2018 Industry Innovation Awards

Corporate Defined Benefit Pension Plan Below $15 Billion

Eli Lilly

Susan Ridlen, Chief Investment Officer
Susan Ridlen
Art by John Jay Cabuay

In pursuit of ways to aid retirement beneficiaries, Susan Ridlen is not satisfied with cookie-cutter solutions. She strives to bring innovative techniques to the pension arm of pharma firm Eli Lilly, which had a global DB plans valued at $11.8 billion as of yearend 2017.

In all, she is directly responsible for $18.2 billion (US-based DB, DC, and OPEB plans), and provides advice to Lilly’s international plans, which carry another $3.2 billion of DB pension assets.

Under Ridlen, who has been Lilly’s CIO and assistant treasurer for 14 years, the company was the first BlackRock client to customize its own target date fund design and glide path. That happened in 2009, and to this date, the Lilly version is still beating the performance of the shelf product for BlackRock, one of the 401(k) providers for the Lilly benefit plans. Ridlen and her staff completely review the design and composition with BlackRock roughly every two years and update it to keep it best in class.

Ridlen knows Lilly and its needs very well. She has been with the firm since 1991, when she joined after grad school and a few years as a senior auditor at Arthur Andersen. Before ascending to CIO, she worked in various financial capacities for Lilly, including CFO of manufacturing and global treasury director in Belgium. 

As CIO, Ridlen has several core principles, some of them contrarian, which have served her well. She believes in active investing, in a time when passive investing is in vogue. Another is a belief in worldwide investing, not holding a home country bias.  Hedging currency risk is a third must-do for savings plans where participants’ short-term behaviors are a factor. She also insists on offering 401(k) participants at Lilly a set of robust asset classes in the direct line-up and in the target date fund series.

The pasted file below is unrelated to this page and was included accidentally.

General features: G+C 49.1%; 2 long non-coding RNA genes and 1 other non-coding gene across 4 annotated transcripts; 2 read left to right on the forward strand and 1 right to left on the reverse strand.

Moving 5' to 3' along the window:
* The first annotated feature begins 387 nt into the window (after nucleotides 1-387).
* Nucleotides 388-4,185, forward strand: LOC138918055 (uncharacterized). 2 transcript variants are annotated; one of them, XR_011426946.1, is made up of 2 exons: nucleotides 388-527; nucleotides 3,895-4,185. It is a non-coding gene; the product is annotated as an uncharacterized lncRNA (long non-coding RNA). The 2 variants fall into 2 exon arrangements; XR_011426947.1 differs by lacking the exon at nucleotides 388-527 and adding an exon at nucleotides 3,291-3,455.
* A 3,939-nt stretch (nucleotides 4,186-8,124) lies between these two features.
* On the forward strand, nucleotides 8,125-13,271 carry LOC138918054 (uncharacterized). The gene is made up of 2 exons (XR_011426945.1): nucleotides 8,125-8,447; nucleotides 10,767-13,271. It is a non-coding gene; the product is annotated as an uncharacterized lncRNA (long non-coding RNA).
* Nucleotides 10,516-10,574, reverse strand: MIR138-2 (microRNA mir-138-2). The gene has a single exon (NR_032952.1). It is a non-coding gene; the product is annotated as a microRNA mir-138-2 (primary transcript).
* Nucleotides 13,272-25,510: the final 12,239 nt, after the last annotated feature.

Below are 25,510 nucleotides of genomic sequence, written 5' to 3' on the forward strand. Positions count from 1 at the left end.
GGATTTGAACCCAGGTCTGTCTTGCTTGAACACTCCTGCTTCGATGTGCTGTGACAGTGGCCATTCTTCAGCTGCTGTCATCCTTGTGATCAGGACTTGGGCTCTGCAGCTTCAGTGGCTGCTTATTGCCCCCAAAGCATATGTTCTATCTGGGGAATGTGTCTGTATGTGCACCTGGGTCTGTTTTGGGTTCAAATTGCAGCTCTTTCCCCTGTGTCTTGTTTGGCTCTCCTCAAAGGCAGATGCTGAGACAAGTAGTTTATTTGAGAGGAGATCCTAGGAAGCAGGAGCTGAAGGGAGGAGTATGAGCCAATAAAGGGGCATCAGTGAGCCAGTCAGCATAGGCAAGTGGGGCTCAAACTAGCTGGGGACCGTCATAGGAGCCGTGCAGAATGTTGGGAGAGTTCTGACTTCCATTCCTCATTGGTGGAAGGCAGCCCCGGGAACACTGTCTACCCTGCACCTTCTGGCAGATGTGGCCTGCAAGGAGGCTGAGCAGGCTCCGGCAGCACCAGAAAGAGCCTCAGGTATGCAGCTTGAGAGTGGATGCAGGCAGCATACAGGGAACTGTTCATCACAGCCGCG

In this regard, consider the reshuffling Lilly did on the Barclays Aggregate, making the company the first BlackRock client to insist on an alternative to the vaunted bond index. After 18 months of co-development with BlackRock, Lilly’s plan seeded their new FIBR (Fixed Income Balanced Risk) Plus product, to moderate the concentration and duration risk coming from the AGG.

This offering has more diversified credit and interest rate exposure than the AGG index.  And it has outperformed the AGG (and outperformed BlackRock’s Core Alpha Bond Portfolio) since inception. Lilly now uses a 50/50 blend of the AGG/FIBR for short/mid-fixed income exposure in its target date funds.

As a large US corporation that still sponsors a defined benefit plan, Lilly has a CIO who is a strong proponent of the traditional pension concept. Since 2007, she says, “I have prepared numerous analyses and made executive and board-level presentations about every other year, demonstrating how a DB plan is more efficient and less costly than a DC plan in delivering a set amount of retirement benefit.” As she puts the matter: “It’s the right thing to do economically, and for the employee.”